“According to the company,” Jake added wryly, “teeth are luxury bones. They want us to pay an extra $50 a month to keep dental and vision care. Under a four-year contract our health care costs have gone up astronomically with our high deductible plans. Workers are always asking their spouses: ‘Are the kids really sick enough to go the doctor?’ These conversations should never happen,” he said. 

Jake described the abusive conditions in the factory, enforced by management and the UAW, which endanger workers and those who fly in the planes. “The company gives out gift cards to get workers to speed up on inspections—for jet engines! That’s their ‘lean manufacturing.’ They want to do more with less, and lean on the worker, especially the younger ones who don’t know they have the right to refuse to do unsafe work. They have created an atmosphere of intimidation in the plants.

“We build massive jet engines that are thousands of pounds. During a snowstorm, the guys wanted to go home early so they would not be stuck in the storm. The supervisor said they couldn’t go until they towed the engine they were working on to the test cells. They had to pull this engine with a tugger across a long distance within the two-mile campus outside in extreme inclement winter weather.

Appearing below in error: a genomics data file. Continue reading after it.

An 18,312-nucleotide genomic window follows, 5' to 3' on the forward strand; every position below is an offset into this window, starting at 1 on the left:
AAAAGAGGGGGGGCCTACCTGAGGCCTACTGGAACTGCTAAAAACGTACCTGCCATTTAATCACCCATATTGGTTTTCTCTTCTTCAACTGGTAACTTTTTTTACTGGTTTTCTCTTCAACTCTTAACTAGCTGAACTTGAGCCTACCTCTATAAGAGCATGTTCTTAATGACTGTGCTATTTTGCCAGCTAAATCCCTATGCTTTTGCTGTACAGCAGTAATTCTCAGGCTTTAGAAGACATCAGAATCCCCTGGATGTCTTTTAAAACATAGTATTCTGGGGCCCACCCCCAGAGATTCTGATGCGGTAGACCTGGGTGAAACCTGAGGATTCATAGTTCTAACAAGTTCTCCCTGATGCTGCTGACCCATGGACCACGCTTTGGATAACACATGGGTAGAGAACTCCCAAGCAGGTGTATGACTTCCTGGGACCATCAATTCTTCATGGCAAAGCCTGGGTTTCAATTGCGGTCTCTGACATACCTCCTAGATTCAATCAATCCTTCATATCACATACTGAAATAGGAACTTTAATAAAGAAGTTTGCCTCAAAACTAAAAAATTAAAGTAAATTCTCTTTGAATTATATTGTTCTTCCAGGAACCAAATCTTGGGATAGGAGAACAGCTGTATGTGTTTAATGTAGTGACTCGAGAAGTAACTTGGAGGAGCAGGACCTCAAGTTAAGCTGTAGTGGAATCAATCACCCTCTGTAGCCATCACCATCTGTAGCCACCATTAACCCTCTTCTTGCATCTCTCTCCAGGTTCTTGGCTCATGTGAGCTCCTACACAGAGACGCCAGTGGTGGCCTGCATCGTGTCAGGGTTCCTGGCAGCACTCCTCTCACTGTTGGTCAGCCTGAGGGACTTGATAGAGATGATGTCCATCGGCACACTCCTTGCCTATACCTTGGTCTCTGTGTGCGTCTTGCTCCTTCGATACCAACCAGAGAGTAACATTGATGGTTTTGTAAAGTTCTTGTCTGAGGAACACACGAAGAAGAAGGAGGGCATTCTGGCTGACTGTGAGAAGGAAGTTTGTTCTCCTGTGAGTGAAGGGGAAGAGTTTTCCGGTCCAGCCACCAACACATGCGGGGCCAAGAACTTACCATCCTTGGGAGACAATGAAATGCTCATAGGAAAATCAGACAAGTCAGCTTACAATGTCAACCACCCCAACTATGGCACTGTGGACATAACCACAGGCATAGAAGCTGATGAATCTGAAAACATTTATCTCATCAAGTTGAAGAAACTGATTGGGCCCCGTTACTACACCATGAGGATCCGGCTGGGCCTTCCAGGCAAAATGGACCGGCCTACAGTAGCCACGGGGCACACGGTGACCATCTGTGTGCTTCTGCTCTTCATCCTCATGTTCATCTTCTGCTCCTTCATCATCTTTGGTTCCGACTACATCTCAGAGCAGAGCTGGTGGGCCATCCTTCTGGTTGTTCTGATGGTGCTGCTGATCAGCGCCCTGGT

“There were a mix of new guys and seasoned guys, and they wanted to hurry because of the snowstorm. But the tugger jack-knifed with the engine in tow. Thank God nobody was hurt. Then one of these guys got their personal truck to try to push the engine and the tugger. These workers felt they couldn’t say no and tell the supervisor that their lives were more important than his production deadlines. The supervisor responsible for this never received any punishment for his actions.

“All the new hires have been put on second shift, and a whole culture has been created where they are pitted against the older workers and vice versa. Some UAW leaders and management tell these younger workers, ‘You’re the ones who are going to save this plant.’ The union leadership encourages this cut-throat culture, which is a gift to the company. They’ve bought into it entirely. The committeeman says, ‘Work as fast as you can, work yourself out of a job, so I can advocate to bring in more work.’ The new guys don’t know any better because the company and the union are telling them the same thing.”

Jake concluded, “GE is having trouble hiring and retaining workers because for the first time, workers are quitting for other jobs. This used to be the one of the most sought-after places to work in Cincinnati. If you had a job here, you were set for life. But all of that has changed.”